Results tagged “arts finance” from ARTicles

I've been working on a spreadsheet to track wage patterns in U.S. orchestras, mainly to find a context for the Detroit Symphony Orchestra's headline-grabbing news as its Sunday night contract deadline looms. The highest offer on the table, from the Detroit musicians themselves, puts their 2010-11 salary at $22,650 less than they made in 2009-10. That's a cut of 22 percent. The lowest offer, from management, drops salary by $34,450, a cut of 33 percent in this automobile manufacturing capital blasted by international economic trends.

The Detroit orchestra's downturn, combined with recent salary concessions at most orchestras in response to the Great Recession, might suggest the possibility of a historic decline for orchestras generally. 

But that's not all there is to see. While we wait to plug in numbers from Detroit, Houston, Fort Worth and other orchestras still negotiating, we might note other intriguing story lines:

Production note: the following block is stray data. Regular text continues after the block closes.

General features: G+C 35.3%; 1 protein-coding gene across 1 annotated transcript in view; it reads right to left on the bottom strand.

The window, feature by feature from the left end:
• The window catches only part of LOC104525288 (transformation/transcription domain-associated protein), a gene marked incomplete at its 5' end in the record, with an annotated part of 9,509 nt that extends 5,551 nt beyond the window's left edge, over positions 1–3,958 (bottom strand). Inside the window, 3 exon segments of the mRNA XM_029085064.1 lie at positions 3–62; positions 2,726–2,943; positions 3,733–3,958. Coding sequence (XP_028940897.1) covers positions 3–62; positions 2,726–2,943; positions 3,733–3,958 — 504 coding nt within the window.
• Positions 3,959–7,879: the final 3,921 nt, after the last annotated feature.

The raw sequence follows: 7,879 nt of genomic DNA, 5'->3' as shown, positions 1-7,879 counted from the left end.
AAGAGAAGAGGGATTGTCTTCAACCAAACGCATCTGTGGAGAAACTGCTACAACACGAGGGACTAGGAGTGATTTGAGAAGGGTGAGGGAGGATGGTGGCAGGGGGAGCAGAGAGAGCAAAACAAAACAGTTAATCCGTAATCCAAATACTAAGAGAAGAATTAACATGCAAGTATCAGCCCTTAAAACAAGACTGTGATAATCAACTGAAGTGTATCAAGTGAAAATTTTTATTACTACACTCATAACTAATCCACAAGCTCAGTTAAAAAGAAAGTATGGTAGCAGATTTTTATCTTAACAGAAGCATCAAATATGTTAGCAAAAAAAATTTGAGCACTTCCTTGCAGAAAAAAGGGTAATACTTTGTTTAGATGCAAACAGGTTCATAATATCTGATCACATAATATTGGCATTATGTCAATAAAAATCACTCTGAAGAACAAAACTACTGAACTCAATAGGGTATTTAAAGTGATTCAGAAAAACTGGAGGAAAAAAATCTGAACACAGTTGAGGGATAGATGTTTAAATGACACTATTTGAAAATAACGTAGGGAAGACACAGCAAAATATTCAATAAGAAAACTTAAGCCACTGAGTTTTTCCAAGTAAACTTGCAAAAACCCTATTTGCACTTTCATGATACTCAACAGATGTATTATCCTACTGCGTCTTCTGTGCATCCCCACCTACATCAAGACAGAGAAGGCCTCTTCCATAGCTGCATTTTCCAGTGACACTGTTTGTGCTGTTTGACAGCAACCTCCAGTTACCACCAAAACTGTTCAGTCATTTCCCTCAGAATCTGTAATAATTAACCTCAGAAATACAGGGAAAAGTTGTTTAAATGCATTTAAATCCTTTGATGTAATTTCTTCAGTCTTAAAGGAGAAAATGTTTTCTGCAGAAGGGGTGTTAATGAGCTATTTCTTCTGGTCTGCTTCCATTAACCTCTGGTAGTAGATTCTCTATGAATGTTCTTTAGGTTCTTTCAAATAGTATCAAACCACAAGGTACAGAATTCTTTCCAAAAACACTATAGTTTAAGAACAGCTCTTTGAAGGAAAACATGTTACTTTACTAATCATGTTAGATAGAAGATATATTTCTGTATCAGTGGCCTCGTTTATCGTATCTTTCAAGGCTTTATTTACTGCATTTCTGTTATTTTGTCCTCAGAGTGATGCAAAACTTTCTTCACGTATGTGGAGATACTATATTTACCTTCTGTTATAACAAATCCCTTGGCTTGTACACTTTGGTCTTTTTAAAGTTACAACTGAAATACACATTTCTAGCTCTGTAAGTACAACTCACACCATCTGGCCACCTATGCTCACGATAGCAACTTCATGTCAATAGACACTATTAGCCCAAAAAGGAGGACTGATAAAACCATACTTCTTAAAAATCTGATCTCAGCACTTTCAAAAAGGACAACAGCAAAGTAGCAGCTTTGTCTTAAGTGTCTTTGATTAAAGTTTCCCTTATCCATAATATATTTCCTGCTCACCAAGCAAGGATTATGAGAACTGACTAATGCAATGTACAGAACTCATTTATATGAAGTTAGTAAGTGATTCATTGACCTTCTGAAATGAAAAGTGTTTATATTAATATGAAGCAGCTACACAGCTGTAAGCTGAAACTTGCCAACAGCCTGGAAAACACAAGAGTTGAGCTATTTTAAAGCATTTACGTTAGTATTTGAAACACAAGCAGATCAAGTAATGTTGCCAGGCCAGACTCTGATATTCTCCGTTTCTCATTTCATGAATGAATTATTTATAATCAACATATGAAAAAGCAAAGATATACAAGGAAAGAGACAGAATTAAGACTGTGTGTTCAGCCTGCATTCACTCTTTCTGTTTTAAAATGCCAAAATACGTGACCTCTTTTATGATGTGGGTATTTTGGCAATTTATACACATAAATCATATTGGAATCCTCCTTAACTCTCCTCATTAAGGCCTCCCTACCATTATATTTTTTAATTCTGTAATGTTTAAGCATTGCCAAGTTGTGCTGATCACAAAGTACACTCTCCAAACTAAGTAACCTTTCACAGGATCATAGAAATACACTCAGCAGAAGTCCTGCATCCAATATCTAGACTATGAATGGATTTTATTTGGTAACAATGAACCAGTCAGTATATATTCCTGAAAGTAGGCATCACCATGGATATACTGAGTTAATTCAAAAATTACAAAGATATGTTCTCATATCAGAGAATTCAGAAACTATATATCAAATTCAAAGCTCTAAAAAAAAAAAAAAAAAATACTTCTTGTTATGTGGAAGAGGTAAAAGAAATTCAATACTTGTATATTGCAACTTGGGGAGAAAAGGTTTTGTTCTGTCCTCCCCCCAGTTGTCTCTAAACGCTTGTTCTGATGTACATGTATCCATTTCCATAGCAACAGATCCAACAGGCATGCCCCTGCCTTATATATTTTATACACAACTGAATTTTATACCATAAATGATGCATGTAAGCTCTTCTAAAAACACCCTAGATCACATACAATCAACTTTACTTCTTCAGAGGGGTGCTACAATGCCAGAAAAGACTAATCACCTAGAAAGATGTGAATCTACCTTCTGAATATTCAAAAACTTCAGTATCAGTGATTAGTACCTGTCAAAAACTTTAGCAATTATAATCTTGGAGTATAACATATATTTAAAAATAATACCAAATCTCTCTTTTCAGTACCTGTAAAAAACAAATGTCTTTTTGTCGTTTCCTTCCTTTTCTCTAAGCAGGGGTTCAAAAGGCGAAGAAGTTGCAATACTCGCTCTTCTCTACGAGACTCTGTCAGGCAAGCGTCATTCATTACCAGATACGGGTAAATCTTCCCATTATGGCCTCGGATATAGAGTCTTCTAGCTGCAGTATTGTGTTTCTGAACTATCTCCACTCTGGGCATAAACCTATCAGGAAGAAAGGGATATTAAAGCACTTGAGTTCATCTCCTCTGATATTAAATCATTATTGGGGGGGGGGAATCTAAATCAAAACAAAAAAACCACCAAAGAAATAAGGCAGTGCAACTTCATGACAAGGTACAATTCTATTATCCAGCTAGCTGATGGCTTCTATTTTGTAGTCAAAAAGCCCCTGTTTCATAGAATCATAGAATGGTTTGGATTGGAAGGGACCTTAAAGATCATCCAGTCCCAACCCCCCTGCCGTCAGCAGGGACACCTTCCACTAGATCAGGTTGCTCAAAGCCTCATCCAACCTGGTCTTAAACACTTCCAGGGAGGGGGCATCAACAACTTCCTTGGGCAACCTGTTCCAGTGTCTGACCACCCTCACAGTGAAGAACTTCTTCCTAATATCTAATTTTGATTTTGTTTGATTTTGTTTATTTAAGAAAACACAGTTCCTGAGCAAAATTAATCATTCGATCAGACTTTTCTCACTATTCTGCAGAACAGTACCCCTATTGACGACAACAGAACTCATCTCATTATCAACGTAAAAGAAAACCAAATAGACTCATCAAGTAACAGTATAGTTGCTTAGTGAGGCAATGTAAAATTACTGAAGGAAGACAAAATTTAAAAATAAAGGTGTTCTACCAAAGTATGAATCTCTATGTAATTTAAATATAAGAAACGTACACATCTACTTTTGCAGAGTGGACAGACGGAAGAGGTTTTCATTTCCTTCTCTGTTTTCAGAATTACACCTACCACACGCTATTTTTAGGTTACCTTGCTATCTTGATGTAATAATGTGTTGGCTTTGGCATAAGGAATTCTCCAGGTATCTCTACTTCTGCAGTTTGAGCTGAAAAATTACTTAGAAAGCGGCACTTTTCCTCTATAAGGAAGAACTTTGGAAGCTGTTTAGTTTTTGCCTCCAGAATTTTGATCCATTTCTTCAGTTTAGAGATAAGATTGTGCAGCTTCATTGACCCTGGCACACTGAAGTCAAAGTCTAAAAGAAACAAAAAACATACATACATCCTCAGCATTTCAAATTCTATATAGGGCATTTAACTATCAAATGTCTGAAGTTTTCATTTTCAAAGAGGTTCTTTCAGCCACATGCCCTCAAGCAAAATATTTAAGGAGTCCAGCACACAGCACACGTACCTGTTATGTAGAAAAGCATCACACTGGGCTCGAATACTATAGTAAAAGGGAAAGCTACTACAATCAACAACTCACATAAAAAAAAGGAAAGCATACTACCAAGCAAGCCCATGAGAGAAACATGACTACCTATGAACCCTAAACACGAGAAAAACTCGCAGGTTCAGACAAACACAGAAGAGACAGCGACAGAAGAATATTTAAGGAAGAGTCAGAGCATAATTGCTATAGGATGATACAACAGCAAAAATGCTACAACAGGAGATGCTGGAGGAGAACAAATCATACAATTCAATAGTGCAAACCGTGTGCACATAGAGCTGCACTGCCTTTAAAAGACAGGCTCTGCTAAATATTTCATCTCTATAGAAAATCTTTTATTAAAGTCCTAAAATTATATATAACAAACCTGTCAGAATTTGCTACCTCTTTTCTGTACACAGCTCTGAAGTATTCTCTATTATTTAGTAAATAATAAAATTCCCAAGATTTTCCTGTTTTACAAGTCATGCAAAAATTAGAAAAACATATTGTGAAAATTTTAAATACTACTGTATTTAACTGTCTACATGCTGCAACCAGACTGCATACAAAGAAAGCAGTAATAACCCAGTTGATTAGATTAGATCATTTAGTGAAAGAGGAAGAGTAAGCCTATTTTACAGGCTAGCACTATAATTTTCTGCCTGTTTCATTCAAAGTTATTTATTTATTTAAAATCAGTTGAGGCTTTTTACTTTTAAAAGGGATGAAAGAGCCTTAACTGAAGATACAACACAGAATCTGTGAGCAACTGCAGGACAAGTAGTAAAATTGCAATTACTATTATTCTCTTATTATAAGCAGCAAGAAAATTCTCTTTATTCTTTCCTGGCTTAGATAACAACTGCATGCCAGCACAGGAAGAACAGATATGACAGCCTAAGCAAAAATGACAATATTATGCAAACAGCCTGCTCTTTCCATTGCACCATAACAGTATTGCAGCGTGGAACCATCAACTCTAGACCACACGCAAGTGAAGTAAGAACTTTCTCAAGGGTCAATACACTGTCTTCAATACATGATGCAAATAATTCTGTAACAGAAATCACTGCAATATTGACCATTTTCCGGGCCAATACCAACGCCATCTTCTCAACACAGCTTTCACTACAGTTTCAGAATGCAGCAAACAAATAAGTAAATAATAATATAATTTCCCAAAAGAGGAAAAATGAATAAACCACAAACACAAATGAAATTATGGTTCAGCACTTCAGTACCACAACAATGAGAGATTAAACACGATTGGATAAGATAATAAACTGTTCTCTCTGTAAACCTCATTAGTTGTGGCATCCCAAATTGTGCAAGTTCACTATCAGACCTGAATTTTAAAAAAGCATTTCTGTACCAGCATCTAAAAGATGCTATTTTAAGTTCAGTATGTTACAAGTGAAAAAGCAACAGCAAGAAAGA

1. There will be 10 orchestras in the $100,000-plus group this year, with the top six -- in Los Angeles, San Francisco, New York, Chicago, Philadelphia and Boston -- well ahead of the pack. The Los Angeles Philharmonic, San Francisco Symphony Orchestra and New York Philharmonic are also pouring money into television, web subscriptions and HD broadcasts to strengthen their appeal to global audiences. (Click charts to enlarge.)

Top 10 as of Sept 7.png
2. The first among peers in the $100,000-plus group enjoy not only higher pay, but also higher growth rates, than the others in this category. Thus salary gaps within this echelon will continue to widen. Here's more on that: 
August 27, 2010 11:00 AM |


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